Algae. The biggest environmental story in a while, of course, was Toledo’s drinking water crisis. The week began with Mayor D. Michael Collins toasting the half-million people—including some southeast Michigan residents—who endured a weekend without usable tap water after the city’s water supply was contaminated with toxic blue-green algae.

The algae blooms are nothing new, and by now most of us know the story:  Fed by excess phosphorus, they plagued Lake Erie in the 1960s and ‘70s but largely disappeared after public outcry led to sewage treatment upgrades and restrictions on phosphorus in detergents. In recent years, though, the blooms have again become an unwelcome annual visitor. Read more

True leaders needed to make new Michigan Dream a reality

John Austin and the Michigan Economic Center at Prima Civitas (a new and exciting player in Lansing policy discussions that we jokingly refer to around here as the “other MEC”) recently launched the new “Michigan Dream At Risk” project that’s worth a look. In short, it showcases in images, words and numbers the uncomfortable but unsurprising reality of Michigan’s perpetually beleaguered economy.

Using Michigan’s historic and current state and local budget allocations as proxies for priorities, the Michigan Dream at Risk project’s narrative and four-minute video intro highlight our shared shame—potholed roads and shuttered storefronts, struggling families and failing schools—and prescribe a healthy dose of investment in a few critical areas: education, infrastructure and community services, a clean environment, etc.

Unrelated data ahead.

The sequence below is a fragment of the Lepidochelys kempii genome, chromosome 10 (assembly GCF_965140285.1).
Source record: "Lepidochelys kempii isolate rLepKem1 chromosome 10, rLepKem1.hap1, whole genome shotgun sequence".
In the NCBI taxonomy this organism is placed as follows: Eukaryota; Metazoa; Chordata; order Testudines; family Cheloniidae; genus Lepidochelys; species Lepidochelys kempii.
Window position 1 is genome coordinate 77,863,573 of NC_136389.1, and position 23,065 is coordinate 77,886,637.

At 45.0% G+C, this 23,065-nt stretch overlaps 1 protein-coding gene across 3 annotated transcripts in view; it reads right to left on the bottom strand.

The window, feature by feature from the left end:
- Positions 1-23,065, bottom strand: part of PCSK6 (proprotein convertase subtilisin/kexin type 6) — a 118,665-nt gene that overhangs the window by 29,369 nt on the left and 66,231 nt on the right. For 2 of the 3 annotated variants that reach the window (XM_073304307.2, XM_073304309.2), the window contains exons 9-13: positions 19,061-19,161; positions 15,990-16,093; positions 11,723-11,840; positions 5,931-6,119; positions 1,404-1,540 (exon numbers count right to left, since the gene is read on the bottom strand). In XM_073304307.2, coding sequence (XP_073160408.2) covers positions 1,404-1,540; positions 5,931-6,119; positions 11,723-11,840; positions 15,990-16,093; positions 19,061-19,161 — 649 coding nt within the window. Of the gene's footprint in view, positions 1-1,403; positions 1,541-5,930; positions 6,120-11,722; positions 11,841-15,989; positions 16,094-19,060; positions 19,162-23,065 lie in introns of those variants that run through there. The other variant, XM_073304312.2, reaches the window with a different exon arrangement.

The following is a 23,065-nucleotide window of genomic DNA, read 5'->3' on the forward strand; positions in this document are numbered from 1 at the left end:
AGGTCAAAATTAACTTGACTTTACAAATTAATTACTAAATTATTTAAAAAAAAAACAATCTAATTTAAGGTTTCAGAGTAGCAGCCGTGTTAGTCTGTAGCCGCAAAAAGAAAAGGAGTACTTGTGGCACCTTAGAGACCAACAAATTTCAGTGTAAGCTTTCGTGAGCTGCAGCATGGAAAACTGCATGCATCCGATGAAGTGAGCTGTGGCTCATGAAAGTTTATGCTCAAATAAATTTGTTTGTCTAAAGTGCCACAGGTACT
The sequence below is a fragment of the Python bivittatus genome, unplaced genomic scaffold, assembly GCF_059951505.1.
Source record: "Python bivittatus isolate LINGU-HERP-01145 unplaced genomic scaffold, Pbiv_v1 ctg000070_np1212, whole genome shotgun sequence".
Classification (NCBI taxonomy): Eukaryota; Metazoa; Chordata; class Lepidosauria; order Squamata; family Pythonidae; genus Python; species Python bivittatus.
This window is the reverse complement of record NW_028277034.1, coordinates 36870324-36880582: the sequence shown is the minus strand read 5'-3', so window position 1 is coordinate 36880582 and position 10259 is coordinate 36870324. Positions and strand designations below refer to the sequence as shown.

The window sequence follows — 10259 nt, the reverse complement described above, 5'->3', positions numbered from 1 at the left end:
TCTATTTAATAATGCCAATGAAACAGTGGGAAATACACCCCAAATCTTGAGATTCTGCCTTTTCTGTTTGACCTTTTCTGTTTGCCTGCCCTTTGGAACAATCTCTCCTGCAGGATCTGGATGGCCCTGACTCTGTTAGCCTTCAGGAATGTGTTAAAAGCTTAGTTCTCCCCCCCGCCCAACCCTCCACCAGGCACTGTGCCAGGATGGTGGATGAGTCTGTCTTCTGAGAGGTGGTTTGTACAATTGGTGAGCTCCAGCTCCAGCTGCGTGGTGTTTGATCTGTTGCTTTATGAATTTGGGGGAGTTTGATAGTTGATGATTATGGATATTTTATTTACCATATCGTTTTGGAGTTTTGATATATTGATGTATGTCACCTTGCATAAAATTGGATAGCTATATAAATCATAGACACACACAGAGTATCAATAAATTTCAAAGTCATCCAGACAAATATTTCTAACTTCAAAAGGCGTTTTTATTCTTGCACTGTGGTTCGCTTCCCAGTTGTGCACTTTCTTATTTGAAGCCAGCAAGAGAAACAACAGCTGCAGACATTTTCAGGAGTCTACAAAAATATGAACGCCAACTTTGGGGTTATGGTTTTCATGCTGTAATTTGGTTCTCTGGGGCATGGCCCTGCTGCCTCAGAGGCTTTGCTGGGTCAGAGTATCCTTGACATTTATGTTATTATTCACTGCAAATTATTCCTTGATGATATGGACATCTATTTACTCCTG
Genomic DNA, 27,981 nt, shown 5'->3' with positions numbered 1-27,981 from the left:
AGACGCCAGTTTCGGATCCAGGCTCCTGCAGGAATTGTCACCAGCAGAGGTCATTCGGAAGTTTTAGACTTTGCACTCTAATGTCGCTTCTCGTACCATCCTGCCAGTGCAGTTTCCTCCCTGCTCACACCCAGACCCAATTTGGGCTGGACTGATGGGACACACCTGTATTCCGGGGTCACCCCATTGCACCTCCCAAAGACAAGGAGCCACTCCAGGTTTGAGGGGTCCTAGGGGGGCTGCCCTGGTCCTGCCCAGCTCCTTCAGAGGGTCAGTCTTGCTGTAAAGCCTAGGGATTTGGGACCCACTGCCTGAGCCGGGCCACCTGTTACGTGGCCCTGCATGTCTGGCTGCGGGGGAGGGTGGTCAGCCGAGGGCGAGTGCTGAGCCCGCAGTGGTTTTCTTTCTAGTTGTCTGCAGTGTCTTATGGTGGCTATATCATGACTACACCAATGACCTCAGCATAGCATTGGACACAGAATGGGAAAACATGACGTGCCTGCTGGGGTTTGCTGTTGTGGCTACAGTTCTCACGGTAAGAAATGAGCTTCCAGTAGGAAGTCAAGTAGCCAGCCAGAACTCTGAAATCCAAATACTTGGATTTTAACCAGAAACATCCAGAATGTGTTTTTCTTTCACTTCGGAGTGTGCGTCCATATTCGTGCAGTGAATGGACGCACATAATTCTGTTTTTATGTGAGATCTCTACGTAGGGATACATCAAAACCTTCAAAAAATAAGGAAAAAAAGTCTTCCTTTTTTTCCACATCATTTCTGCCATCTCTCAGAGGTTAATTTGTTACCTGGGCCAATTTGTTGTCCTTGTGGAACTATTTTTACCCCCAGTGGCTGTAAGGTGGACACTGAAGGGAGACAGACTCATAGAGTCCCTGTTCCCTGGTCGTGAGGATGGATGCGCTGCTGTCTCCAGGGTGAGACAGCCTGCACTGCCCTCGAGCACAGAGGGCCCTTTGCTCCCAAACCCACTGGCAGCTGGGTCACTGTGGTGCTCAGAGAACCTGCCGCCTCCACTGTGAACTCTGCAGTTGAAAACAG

Coupled with the new “State Policies Matter” report and accompanying “Tale of Two States” blog series from the team at Michigan Future, Inc., a clear case is made for increasing investment in public goods, rather than cutting our way to prosperity.

The problem is that Michigan voters rarely face that kind of clear-cut choice, and our elected leaders seem unwilling to raise revenue themselves. Instead, we get convoluted ballot initiatives like Proposal 1, in which funding is provided for our communities but only if businesses get (more) tax breaks and the actual revenue burden gets shifted (again) into an unknown future. Or for an even more frustrating example, look at the failure of transportation funding initiatives; despite polling with broad support, the issue of raising the basic revenues needed to fix our existing roads gets tied up in knots in the Legislature and goes nowhere – not even to the ballot. The roads stay the same: bad.

Anyone who watches the news—here or anywhere in the country—knows some version of Michigan’s economic and social struggles. Our decades-long fall from grace is a narrative with easy and all-too memorable icons: Big 3 bailouts, bankrupt Detroit, etc., etc.

But Michigan residents are ready to move out of the past. And we need to put some new icons on the map to do it. Read more

5 reasons Michigan utilities should give us solar

The Michigan Public Service Commission recently issued a report summarizing the work of a group assembled to find ways to deploy more solar power in Michigan. The report offers possibilities for expanding the small programs offered by Michigan’s two biggest utilities for customers who want to generate solar power at home, but it doesn’t compel the utilities to take any action.

However, the commission any day will issue an order on Consumers Energy’s plans for renewable power – one that could have some legal teeth. MEC and other allies are urging the commission to use the opportunity to order Consumers and DTE Energy to expand their solar offerings.